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The Ten Greatest Actors to Star in the Worst Comic Book Movies

With awards season approaching, my thoughts wander to the great many talented actors in comic book movies these days. Just look at the casting for the upcoming adaptation of the spy thriller comic Red, which features everyone from Richard Dreyfuss to the great Helen Mirren — proof that the genre is no longer a place where top-notch actors slum it for a paycheck. But it wasn’t always this way. A great many acclaimed actors have turned up in some of the worst comic book — nay, worst movies — ever made. Take a look at the ten greatest actors who’ve slummed it in the worst comic adaptations.

Faye Dunaway, Supergirl (1984)
people talk about great actors cashing a paycheck in comic book drek,
they usually single out Oscar-winner Faye Dunaway’s over-the-top turn in this justly
forgotten Superman spin-off. Casting love spells on random hunks and enjoying leisurely picnic lunches with her twee butler, Dunaway’s villainous witch seems to have wandered in from a campy live-action Disney movie. Thanks to Dunaway’s performance — which is only a notch lower on the camp meter than her infamous Mommie Dearest role — Supergirl is a perfect addition to any “bad” movie night.

Martin Sheen, Spawn (1997)
sheen-125.jpgConsidering he looks exactly like his comic book counterpart, the casting of Sheen as Al Simmon’s shady government boss Jason Wynn is a master stroke. But it’s the only thing masterful about this irritating, hopelessly dated mess. Watching it now is like making a checklist of bad ’90s movie tropes: Dated special effects? Check. Characters spouting “edgy” Tarantino-esque dialogue? Check. John Leguizamo? Check. Stick with HBO’s superior Spawn animated series, and pray that Sheen isn’t persuaded into returning for the inevitable big screen reboot.

Terence Stamp, Elektra (2005)
TerenceStamp_-125.jpgThe man forever known as General Zod isn’t exactly discerning in his movie choices these days, comic book (Wanted) or otherwise (Red Planet). Which explains his appearance here as Elektra’s martial arts mentor Mr. Miyagi, er, Stick. Stamp basically takes on the old guy mentor role here, but without Kris Kristofferson’s perpetually hung over disposition. Malcolm McDowell probably could’ve taken over Stamp’s role halfway through the movie and nobody would have noticed — that’s how forgettable it is. Now if only there was a scene where Stamp made the screenwriter “kneel” before Zod. That would’ve worth a rental.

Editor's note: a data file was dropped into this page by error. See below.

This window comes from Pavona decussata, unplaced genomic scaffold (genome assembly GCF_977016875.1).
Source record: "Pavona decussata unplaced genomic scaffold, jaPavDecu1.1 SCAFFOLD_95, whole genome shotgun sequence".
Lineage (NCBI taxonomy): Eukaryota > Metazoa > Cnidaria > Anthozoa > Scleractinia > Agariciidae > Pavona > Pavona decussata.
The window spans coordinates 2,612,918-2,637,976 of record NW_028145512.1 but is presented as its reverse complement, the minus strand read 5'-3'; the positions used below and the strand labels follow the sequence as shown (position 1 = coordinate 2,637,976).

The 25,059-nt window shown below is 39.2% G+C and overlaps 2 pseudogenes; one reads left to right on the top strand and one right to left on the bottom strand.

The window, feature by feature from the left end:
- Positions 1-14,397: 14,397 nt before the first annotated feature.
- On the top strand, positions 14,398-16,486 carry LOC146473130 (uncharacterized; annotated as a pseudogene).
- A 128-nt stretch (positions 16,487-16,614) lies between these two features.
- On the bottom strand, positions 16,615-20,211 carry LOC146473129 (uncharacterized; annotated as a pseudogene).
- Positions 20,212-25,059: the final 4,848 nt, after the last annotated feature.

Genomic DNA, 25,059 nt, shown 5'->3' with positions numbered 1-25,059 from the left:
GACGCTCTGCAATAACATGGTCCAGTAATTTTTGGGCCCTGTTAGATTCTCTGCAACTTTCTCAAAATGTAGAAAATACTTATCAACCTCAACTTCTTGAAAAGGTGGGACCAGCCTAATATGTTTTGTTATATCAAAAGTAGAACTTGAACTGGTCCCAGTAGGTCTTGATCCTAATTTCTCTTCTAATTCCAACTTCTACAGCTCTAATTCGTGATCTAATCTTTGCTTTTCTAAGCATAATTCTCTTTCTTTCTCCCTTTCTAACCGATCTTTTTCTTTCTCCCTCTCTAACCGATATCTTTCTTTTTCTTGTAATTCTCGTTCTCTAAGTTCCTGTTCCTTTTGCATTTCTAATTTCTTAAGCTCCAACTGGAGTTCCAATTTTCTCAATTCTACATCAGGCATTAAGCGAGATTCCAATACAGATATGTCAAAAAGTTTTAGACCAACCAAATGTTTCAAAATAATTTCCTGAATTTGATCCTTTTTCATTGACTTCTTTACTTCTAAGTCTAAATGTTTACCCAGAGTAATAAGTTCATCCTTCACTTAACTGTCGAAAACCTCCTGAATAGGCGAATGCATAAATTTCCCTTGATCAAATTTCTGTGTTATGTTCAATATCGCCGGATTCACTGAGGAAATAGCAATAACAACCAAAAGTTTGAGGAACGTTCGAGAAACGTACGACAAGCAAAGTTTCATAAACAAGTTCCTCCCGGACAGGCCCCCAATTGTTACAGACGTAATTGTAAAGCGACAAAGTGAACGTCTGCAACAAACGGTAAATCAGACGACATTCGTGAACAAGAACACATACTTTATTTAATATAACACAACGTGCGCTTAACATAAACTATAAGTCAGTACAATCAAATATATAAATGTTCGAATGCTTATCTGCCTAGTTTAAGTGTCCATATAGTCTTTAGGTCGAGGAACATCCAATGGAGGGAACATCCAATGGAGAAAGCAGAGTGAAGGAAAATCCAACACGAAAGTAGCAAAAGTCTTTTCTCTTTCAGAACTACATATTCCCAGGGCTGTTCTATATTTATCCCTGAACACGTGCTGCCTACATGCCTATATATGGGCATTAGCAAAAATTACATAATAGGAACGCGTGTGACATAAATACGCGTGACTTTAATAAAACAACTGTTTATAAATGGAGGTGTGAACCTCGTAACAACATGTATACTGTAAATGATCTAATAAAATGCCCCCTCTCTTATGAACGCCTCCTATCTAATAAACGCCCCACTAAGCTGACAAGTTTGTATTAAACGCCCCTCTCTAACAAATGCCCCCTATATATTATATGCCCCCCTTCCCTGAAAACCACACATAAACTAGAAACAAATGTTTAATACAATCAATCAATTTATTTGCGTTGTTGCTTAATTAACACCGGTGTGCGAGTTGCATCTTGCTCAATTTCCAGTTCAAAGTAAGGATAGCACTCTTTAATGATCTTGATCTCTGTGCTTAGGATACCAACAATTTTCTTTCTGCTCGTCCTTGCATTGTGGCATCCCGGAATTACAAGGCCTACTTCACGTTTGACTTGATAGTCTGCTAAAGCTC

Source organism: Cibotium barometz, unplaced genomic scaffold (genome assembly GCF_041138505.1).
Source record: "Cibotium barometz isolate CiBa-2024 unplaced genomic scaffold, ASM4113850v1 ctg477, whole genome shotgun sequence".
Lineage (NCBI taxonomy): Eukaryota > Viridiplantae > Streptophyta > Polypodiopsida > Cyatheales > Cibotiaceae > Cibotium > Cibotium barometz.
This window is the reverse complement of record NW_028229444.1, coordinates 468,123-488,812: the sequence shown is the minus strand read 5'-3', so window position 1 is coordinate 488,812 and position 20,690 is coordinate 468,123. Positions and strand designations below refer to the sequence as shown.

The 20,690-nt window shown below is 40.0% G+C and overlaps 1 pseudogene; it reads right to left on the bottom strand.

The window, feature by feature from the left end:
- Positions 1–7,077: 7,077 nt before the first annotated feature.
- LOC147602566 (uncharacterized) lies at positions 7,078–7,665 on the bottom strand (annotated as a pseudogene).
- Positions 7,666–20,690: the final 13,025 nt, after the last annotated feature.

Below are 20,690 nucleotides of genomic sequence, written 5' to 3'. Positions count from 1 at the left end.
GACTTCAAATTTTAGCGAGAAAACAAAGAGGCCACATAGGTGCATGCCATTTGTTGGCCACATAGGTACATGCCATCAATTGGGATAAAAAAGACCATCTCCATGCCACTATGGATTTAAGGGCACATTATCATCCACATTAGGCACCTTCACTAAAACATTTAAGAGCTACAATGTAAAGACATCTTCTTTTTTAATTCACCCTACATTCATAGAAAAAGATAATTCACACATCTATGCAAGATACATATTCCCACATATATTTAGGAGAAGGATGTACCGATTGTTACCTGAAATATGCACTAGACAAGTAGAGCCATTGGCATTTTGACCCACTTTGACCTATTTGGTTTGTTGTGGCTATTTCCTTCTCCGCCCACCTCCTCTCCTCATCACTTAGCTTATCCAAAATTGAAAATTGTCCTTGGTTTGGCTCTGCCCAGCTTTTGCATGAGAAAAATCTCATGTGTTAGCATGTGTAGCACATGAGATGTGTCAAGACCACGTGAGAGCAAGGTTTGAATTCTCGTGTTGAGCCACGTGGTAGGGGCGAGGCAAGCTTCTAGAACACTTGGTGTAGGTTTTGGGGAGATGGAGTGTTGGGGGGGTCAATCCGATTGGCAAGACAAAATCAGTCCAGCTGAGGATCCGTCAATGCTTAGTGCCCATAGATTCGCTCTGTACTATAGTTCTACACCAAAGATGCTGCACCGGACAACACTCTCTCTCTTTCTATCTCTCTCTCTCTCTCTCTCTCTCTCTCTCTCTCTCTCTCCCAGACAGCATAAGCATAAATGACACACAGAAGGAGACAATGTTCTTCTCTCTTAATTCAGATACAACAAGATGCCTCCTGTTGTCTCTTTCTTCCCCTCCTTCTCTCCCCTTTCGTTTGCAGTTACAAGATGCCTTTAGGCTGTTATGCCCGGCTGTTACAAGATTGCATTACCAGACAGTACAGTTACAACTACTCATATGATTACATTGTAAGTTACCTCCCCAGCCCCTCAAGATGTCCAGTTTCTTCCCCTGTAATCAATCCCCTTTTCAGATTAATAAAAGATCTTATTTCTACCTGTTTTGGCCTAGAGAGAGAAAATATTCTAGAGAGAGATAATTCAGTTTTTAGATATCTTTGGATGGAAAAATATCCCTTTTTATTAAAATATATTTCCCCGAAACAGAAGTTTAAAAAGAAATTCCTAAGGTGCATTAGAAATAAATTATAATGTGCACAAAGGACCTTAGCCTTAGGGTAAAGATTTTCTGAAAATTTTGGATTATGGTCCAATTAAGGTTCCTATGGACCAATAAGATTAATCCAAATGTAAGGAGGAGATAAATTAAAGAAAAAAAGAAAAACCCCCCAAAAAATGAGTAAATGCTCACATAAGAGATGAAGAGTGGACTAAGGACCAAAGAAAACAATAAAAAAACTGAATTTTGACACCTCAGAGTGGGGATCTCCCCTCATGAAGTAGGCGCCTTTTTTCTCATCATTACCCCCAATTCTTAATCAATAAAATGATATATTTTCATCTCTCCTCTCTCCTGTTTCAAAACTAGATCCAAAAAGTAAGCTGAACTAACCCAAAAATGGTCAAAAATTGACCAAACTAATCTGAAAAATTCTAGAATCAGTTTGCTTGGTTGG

Dennis Hopper, The Crow: Wicked Prayer (2005)
hopper2-125.jpgYou’re excused for forgetting about this fourth Crow movie (starring T2‘s Edward Furlong and Tara Reid), since it’s safe to assume that Hopper doesn’t remember appearing in it. But there he is, wearing a hideous fur coat as a Satanic cult leader with the unfortunate moniker “El Nino.” I’ll have to double check with my colleague Anthony Burch on this one, but I’m pretty sure Hopper is the only actor who has played both a comic book and video game villain (King Koopa in Super Mario Bros.). The point is, Dennis Hopper doesn’t know the meaning of the word “no.”

Samuel L. Jackson, The Spirit (2008)
samuel-l-jackson-125.jpgJackson seems to be the only person in on the joke in this debacle, turning his Nazi uniform-wearing, egg pun-spouting villain into a camp delight on the level of Vincent Price as Egghead. Jackson is in full-on Snakes on a Plane mode here, delivering an entertaining performance despite near constant costume changes and a less than heroic costar. (Gabriel Macht possesses the rare ability to make one long for Billy Zane in The Phantom.) Perhaps it’s time Jackson gave Marvel a ring about that Nick Fury movie.

And five more acclaimed thespians who were stuck in less-than-super comic book ventures:

Ned Beatty, Captain America (1990) – Poor Ned Beatty, who goes from Deliverance to Lex Luthor’s bumbling sidekick to getting ditched by JD Salinger’s son (who starred as Captain America) in one of the worst comic book movies ever made.

Naomi Watts, Tank Girl (1995)
Watts, adorable (and brunette) in her first American role, is the only
actor who came out of this train wreck unscathed. (Lori Petty, aka Tank
Girl, hasn’t been heard from since.)

William H. Macy, Mystery Men (1999) – Macy’s deadpan Shoveler is easily the best part of this broad, messy comedy that’s aged about as well as the Smash Mouth song on the soundtrack.

Sean Connery, The League of Extraordinary Gentlemen (2003) – So Connery didn’t understand The Lord of the Rings, but he was totally on board with one of the worst scifi movies of the decade? He really needs to come out of retirement and cameo in the next Bond flick lest LGX ends up being his swan song.

John Malkovich, Art School Confidential (2006) – Malkovich’s pretentious art teacher provides the few laughs in this Terry Zwigoff/Daniel Clowes collaboration that lacks Ghost World‘s winning mix of pathos and snark.


Nick Nadel writes for places like HBO and, and is the “geek” blogger for Follow the Comic Book Movies column on Twitter for more superhero news and views.

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